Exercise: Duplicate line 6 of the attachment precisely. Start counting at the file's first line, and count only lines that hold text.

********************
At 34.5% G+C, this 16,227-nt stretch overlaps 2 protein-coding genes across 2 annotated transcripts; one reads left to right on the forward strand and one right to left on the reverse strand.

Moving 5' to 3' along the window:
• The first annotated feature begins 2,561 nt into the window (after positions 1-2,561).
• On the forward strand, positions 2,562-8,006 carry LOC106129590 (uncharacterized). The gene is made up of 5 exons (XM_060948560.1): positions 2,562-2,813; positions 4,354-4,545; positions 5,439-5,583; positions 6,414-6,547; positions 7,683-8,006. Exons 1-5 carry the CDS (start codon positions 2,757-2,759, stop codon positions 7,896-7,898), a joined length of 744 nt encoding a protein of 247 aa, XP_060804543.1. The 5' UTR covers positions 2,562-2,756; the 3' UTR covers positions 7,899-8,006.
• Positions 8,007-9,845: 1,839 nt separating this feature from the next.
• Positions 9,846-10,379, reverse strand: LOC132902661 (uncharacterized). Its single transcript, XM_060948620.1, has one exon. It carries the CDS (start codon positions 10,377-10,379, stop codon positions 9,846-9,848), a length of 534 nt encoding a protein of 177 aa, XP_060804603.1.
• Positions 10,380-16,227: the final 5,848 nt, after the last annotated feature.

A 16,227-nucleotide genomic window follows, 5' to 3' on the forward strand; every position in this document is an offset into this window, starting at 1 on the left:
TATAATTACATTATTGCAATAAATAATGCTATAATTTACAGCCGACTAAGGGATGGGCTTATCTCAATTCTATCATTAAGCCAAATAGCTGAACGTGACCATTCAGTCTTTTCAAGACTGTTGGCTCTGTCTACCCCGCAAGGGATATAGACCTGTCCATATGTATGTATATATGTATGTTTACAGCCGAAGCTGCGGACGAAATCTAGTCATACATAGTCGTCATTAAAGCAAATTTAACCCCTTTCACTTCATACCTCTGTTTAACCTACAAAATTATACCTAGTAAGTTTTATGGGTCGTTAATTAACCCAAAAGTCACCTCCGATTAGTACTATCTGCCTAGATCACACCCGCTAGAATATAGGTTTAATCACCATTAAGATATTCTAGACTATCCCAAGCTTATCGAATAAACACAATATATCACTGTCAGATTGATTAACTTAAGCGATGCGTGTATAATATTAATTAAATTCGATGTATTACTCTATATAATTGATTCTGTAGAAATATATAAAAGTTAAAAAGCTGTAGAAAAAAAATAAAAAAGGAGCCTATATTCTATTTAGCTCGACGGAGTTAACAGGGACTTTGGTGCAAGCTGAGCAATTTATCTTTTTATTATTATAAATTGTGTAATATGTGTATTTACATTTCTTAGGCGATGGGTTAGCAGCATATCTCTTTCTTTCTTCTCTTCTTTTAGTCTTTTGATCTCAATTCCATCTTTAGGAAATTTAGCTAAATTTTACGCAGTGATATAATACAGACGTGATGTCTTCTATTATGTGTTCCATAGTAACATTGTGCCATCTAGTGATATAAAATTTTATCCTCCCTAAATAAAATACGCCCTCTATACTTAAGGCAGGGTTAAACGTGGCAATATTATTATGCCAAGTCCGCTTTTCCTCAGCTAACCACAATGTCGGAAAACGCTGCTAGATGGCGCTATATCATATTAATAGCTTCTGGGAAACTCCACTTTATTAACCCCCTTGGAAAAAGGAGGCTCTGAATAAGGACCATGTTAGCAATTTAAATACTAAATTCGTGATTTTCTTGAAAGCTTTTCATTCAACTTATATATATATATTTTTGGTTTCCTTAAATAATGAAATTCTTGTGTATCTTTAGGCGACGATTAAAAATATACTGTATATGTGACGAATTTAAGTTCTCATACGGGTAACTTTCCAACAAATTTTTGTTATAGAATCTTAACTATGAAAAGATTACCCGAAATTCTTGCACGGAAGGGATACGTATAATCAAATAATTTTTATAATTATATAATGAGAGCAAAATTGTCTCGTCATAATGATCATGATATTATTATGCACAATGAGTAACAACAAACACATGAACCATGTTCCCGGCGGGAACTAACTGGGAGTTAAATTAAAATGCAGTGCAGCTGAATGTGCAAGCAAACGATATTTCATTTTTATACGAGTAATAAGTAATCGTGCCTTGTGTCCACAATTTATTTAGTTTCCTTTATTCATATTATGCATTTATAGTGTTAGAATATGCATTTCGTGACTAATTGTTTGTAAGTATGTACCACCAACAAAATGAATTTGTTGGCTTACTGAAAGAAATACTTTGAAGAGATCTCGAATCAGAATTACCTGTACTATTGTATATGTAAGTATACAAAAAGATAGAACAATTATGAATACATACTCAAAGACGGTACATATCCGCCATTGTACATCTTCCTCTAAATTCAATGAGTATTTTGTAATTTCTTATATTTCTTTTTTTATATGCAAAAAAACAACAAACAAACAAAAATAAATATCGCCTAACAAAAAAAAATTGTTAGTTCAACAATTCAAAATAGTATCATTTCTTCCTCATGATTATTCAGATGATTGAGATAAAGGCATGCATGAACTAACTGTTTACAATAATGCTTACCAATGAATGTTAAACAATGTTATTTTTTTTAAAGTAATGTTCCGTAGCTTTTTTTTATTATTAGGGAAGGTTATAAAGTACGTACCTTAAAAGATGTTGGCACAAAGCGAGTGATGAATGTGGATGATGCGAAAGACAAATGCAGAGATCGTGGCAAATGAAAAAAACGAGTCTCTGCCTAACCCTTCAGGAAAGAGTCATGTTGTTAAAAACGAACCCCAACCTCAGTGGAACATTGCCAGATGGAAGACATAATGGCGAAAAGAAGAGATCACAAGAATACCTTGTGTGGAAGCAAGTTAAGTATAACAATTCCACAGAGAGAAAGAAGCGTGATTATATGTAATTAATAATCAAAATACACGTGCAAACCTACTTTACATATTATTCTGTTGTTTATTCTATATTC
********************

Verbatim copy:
• Positions 9,846-10,379, reverse strand: LOC132902661 (uncharacterized). Its single transcript, XM_060948620.1, has one exon. It carries the CDS (start codon positions 10,377-10,379, stop codon positions 9,846-9,848), a length of 534 nt encoding a protein of 177 aa, XP_060804603.1.